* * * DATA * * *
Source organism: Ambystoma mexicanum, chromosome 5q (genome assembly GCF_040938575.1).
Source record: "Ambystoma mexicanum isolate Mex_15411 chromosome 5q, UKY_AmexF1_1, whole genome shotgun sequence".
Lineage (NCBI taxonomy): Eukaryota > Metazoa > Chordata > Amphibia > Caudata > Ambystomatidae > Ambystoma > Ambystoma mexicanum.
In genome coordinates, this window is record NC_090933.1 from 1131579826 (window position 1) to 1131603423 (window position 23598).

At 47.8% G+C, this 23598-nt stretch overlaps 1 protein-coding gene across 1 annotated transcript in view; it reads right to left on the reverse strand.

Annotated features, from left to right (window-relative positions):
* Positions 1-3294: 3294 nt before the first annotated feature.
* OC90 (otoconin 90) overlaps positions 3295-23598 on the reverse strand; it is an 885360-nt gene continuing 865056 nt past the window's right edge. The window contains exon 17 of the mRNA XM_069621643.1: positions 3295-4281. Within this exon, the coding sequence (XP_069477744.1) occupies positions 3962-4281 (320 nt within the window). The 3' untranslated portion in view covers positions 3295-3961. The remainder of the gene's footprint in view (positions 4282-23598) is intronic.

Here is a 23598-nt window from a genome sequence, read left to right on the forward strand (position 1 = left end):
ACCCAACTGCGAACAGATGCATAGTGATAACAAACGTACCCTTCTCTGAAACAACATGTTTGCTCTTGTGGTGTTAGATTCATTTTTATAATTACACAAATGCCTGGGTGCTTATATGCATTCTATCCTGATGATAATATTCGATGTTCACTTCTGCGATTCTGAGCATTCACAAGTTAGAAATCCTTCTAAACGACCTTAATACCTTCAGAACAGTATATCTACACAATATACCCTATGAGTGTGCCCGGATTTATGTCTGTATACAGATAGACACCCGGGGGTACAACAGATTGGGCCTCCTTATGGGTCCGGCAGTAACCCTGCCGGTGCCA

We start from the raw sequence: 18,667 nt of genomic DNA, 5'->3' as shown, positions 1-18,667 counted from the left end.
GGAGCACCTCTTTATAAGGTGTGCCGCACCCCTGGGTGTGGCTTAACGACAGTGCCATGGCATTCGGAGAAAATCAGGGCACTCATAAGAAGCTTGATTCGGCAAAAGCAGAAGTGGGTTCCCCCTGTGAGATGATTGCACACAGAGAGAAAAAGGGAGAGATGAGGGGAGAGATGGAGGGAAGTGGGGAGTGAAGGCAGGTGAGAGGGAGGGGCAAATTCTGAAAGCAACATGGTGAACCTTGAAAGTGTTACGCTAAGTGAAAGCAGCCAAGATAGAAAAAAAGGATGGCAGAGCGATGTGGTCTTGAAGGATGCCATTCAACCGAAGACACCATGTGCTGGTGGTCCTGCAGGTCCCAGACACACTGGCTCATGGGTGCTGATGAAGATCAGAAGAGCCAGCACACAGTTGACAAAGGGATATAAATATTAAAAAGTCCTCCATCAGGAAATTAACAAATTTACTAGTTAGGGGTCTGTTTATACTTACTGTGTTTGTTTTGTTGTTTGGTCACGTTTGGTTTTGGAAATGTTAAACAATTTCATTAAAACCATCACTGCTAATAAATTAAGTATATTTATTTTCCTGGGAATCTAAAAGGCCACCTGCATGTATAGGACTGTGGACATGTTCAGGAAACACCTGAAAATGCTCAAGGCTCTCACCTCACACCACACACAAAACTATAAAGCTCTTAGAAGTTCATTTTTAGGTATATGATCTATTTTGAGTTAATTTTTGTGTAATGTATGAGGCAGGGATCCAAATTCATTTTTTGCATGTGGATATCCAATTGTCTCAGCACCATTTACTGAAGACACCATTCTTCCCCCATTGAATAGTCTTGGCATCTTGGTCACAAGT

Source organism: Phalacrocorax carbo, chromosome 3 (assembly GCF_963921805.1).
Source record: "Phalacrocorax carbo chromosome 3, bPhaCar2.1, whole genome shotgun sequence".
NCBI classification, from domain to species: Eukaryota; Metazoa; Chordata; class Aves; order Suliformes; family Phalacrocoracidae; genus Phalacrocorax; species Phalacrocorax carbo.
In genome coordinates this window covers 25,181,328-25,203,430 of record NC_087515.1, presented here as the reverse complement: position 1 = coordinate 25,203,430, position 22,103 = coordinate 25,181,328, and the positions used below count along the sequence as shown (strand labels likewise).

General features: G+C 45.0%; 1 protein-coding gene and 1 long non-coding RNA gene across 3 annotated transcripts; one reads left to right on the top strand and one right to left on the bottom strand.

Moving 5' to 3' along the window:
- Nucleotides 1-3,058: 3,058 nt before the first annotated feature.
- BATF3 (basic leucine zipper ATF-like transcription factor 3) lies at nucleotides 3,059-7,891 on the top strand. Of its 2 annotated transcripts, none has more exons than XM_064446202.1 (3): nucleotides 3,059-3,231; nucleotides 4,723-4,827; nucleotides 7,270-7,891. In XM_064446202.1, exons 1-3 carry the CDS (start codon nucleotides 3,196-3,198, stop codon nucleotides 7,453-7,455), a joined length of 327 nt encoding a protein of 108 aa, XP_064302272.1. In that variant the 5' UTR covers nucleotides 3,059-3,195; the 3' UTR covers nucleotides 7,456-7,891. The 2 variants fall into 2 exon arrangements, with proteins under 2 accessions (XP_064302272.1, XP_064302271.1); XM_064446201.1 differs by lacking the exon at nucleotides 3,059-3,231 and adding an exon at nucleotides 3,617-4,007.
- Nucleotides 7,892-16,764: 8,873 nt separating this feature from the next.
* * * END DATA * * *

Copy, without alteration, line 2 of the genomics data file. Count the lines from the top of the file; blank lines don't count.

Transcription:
Source record: "Ambystoma mexicanum isolate Mex_15411 chromosome 5q, UKY_AmexF1_1, whole genome shotgun sequence".